I like it too! And he answered my question about how thin can I go. With balsa at least. .4mm is about 2 and a half scale inches in N, so if nothing else I may be able to make my own cross bracing for a wooden trestle. I think I'm going to build one or two of those cutters and see how I like it. I think I may try using styrene instead of balsa for the spacers that hold the blade up.

I like it better than the idea of making a copy of the Micro Mark one. Razor blades are cheap.

Thanks for all the replys, gents! I haven't been here all that long, but I really love how helpful this forum is.



Help you will find around here for sure. I found this place many years ago, and never went anywhere else. The membership is top notch.

I like your idea of using styrene instead of the balsa spacers as well. I'm sure it would be more reliable. Good luck with your build. Post back when you build one.



Louis
Pacific Northwest Logging in the East Coast
Post count: 5000 posts added to below count.

Country: USA | Posts: 16011 Go to Top of Page

Dutchman
Administrator

Premium Member


Posted - 05/30/2020 :  2:13:07 PM  Show Profile  Reply with Quote
I have one, and rarely use it and then only on Balsa.



Bruce

Country: USA | Posts: 32668 Go to Top of Page

quartergauger48
Fireman

Premium Member


Posted - 05/30/2020 :  3:40:28 PM  Show Profile  Reply with Quote
I have this tool and have used it on Balsa and cardstock. If it's placed on a good sized piece of board and the blade is adjusted just right it works perfect. It is like anything else, a little practice pays off. I don't recommend for Bass, but for balsa it's fine. Just cut slow and gentle, a few swipes and you are there'...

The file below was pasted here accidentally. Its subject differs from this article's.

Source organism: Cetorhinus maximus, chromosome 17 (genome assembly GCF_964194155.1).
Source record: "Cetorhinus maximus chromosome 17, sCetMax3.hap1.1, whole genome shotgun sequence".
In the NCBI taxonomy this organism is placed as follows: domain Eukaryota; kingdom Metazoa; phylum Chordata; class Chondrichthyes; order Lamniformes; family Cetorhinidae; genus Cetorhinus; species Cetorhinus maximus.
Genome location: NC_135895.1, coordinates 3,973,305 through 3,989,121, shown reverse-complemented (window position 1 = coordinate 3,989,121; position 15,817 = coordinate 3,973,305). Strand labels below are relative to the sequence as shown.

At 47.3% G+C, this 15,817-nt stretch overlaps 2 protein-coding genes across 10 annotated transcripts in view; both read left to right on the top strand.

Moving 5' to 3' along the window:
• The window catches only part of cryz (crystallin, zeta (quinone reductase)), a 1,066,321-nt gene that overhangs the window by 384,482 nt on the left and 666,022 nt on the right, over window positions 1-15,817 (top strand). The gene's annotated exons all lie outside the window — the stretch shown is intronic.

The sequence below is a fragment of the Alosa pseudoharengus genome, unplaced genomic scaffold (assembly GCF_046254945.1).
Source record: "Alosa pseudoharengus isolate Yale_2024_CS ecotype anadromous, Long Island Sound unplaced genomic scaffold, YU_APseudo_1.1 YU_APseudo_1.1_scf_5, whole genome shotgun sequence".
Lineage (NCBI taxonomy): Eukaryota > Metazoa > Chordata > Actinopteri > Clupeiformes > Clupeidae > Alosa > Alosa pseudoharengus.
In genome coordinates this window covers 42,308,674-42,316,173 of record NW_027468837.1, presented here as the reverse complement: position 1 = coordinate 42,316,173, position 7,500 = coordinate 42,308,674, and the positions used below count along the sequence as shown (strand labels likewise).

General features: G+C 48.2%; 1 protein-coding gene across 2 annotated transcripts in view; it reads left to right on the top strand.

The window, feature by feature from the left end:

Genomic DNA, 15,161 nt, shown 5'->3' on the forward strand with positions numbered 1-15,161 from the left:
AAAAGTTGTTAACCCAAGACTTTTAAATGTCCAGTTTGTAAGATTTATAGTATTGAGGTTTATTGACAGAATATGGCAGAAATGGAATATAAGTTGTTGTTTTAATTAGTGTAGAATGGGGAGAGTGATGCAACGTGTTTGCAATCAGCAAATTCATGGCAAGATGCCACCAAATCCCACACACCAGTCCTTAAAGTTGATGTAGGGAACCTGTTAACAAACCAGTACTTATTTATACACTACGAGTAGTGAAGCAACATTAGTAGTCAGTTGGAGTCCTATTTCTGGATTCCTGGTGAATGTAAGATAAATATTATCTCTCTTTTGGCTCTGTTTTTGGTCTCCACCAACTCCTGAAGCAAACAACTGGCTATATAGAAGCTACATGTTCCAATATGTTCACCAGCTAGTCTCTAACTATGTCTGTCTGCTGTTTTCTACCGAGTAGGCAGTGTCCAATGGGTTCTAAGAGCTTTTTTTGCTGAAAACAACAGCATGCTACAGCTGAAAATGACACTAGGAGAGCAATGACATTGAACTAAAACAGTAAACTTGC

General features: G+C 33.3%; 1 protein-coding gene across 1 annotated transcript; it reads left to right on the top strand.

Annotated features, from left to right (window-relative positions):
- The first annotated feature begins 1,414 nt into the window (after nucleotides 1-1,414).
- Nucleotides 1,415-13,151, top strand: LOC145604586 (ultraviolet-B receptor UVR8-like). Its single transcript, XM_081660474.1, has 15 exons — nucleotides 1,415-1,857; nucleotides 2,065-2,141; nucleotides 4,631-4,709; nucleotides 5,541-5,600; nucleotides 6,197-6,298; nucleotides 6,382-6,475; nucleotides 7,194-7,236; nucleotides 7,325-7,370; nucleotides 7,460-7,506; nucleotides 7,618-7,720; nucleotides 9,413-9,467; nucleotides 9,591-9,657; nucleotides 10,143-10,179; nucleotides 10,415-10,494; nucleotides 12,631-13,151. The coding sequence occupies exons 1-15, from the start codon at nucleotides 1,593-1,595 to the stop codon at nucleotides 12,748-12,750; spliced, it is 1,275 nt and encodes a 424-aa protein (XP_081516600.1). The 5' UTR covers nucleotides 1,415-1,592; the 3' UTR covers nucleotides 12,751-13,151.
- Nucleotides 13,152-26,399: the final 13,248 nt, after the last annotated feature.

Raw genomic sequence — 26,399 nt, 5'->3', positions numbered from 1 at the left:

Ted

Country: USA | Posts: 6079 Go to Top of Page

Faire to Midland
New Hire

Posted - 06/03/2020 :  3:32:35 PM  Show Profile  Reply with Quote


Well, I made one like Marklin of Sweden's. For me, it was a fail. The blade flexes so much the stripwood comes out any way it wants to. It follows the grain, it pushes the blade out of the way, goes wherever it wants. I've cut a lot of strips at different speeds trying to get a "feel" for it, but to no avail. Before I give up on this tho, I think I will build another with the blade opening less than an eighth of an inch. Less room for the blade to flex.







Country: USA | Posts: 34 Go to Top of Page

quartergauger48
Fireman

Premium Member


Posted - 06/03/2020 :  7:25:34 PM  Show Profile  Reply with Quote
I think you would like the actual strip cutter. They work fine if patience is used and the blade is adjusted correctly'...


Ted

Country: USA | Posts: 6079 Go to Top of Page

Bill Gill
Fireman



Posted - 06/04/2020 :  08:17:37 AM  Show Profile  Reply with Quote
Faire to Midland, That's disappointing.
Like you said, maybe if the opening is a fair amount narrower
it could work for clapboards and similar strips



Edited by - Bill Gill on 06/04/2020 4:29:22 PM

Country: USA | Posts: 3088 Go to Top of Page

desertdrover
Engineer



Posted - 06/05/2020 :  5:03:00 PM  Show Profile  Reply with Quote
Here is one that member Dave Mason made awhile back. See here; http://www.railroad-line.com/forum/topic.asp?TOPIC_ID=28811




Louis
Pacific Northwest Logging in the East Coast
Post count: 5000 posts added to below count.

Country: USA | Posts: 16011 Go to Top of Page

Rusty Stumps
Fireman



Posted - 06/08/2020 :  08:10:05 AM  Show Profile  Reply with Quote
I was going to make one using rotatory cutting razor type blades. I have the blades but never got further. Needed spacers of the correct width.


Walt

In the Crossroads of America.

Country: USA | Posts: 7989 Go to Top of Page

mabloodhound
Fireman



Posted - 06/14/2020 :  3:23:27 PM  Show Profile  Reply with Quote
quote:
Originally posted by Rusty Stumps

I was going to make one using rotatory cutting razor type blades. I have the blades but never got further. Needed spacers of the correct width.




Thanks for posting that Lou. Just like the MM item, it only works good in balsa, otherwise it follows the grain. Only use it rarely, normally a small tablesaw as most of my stripwood is basswood and too hard for the knife to cut straight. A rotary cutter would be a better chicoe and less likely to follow the grain. Guess I'll wait and see how Walt does it.